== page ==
Before reading this post, why not read the first few blog posts in this series, to help you understand more about what affect the EU has on the UK automotive industry.
One of the primary arguments for leaving the EU surrounds the restrictions and regulations placed upon UK industry – including the automotive industry – by the EU.
From CO2 emissions to safety specs, vehicle production in the UK must meet the EU regulations otherwise they cannot be sold in the either Europe or the UK. Withdrawal from the EU would mean that the UK would have complete control over the regulations required for vehicles in the country, but crucially, would still have to meet the necessary regulations in other countries for any cars exported there. The implications of this are that some manufacturers would have to add costly extras to cars destined for export, thus increasing the list price, and reducing a competitively priced edge.
However, current EU regulations still place tight restrictions on manufacturers. Many small British marques have found themselves disadvantaged in the market as a result of regulations which can cost millions of pounds to implement. Whilst this is a problem for all companies, low volume manufacturers will struggle to absorb to cost of the funds far more than larger, mass production manufacturers.
For example, the EU recently proposed an initiative which would have seen welding by hand replaced with an automated process. Not only would this process cost huge amounts to implement, but it would also risk hundreds of jobs and negate one of the key selling points of many small manufacturers – that there vehicles are crafted by hand.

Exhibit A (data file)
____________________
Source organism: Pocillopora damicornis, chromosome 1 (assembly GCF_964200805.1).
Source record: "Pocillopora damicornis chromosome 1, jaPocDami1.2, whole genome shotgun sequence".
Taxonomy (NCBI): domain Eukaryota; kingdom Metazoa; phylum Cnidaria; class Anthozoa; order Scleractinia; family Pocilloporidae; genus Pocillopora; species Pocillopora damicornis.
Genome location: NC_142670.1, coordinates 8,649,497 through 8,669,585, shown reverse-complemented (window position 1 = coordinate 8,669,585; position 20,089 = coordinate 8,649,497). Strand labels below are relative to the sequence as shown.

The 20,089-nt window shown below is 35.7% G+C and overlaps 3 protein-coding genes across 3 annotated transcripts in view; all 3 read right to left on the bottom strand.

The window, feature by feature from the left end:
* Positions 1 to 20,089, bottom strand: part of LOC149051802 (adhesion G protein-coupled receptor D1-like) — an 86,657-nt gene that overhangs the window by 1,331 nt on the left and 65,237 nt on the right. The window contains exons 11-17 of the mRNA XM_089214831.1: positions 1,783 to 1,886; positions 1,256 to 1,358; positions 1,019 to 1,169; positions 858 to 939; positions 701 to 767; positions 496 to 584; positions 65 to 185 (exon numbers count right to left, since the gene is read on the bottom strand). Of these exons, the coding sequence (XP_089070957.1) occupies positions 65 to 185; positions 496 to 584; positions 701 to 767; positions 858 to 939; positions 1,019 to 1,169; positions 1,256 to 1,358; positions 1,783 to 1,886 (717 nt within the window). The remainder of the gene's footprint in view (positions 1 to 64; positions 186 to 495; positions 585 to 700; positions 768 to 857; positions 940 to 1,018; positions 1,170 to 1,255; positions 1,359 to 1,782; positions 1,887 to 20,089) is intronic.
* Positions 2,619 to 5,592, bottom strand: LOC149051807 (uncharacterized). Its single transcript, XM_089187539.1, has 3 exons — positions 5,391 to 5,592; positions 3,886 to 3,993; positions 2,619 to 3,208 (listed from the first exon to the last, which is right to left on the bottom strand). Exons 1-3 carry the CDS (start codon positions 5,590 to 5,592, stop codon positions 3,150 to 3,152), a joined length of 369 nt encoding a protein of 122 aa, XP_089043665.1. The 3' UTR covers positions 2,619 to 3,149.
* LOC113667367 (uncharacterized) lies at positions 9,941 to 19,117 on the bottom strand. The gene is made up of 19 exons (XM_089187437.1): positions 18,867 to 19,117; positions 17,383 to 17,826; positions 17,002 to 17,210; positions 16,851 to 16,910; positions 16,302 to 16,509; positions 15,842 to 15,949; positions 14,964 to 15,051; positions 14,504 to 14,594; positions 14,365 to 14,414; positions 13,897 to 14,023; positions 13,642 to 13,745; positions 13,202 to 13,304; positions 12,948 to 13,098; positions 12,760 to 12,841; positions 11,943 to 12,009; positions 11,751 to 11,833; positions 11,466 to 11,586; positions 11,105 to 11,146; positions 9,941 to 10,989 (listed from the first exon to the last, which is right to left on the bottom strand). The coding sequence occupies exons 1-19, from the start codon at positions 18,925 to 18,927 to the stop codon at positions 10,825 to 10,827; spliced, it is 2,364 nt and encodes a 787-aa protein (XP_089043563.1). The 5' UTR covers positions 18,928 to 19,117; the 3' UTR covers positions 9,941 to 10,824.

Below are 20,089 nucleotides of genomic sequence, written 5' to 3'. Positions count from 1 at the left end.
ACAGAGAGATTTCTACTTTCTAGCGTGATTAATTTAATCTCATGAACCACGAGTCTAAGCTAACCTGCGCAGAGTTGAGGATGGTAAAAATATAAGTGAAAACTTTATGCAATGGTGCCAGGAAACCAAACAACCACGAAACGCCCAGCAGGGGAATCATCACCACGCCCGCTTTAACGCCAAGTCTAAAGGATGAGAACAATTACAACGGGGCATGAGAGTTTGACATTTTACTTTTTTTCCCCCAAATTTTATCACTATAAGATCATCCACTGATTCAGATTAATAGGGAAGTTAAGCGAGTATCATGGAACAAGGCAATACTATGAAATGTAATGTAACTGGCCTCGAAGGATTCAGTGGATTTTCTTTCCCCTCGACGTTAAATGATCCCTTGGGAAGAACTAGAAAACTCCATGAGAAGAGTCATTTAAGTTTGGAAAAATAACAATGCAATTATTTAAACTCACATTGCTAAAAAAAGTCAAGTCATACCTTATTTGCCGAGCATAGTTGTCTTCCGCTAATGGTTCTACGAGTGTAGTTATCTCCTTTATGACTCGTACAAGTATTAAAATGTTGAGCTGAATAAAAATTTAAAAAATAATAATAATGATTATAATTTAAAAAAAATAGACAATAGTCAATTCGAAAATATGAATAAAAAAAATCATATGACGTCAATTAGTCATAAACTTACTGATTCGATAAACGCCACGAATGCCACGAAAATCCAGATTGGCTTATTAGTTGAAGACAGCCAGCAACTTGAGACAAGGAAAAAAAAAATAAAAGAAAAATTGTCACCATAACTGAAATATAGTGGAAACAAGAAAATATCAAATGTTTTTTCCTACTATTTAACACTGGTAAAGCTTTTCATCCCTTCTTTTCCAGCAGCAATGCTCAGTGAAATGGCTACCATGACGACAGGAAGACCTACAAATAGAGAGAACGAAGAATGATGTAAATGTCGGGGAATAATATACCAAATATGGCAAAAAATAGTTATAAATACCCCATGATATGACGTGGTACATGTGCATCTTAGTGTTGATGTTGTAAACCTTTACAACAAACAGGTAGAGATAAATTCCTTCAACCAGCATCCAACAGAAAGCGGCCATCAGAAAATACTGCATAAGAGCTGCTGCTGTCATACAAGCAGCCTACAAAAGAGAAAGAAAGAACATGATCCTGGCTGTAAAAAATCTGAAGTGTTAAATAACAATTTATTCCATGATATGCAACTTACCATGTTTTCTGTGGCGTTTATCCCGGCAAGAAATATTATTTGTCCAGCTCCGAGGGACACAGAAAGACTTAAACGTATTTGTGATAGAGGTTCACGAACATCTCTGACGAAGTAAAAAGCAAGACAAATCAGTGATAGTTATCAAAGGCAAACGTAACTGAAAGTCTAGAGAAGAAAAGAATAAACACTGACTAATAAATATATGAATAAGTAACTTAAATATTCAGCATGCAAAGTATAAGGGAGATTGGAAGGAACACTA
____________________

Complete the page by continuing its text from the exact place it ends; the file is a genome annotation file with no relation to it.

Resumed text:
Thanks to the UK’s significant involvement and influence in the EU, they were able to negotiate an amendment that allowed for greater flexibility, especially for companies whose car output was under 10,000 cars per year, such as Aston Martin.
It has been said before that in order for the UK to maintain a harmonious relationship with the EU, it is essential that the approach to regulation bears in mind the benefit to businesses. Jaguar Land Rover commented that, “The EU does need to become more business focused in how it regulates. However, it is far better for the UK to be involved and influencing the conditions for the world’s largest free trade than not at all.” The chief executive of a UK supplier also supported this saying, “It’s not the EU that causes the issue. It’s our application of the rules. Often the regulators are seeking purity rather than pragmatism.” What is clear, is that, in terms of the industrial regulations at least, there needs to be a reform in the way the UK works with the EU, and the way the EU sets regulations. A business approach is essential, and something that a number of manufacturers have found lacking in the EU government. Read part five of The UK Automotive Industry in the EU here.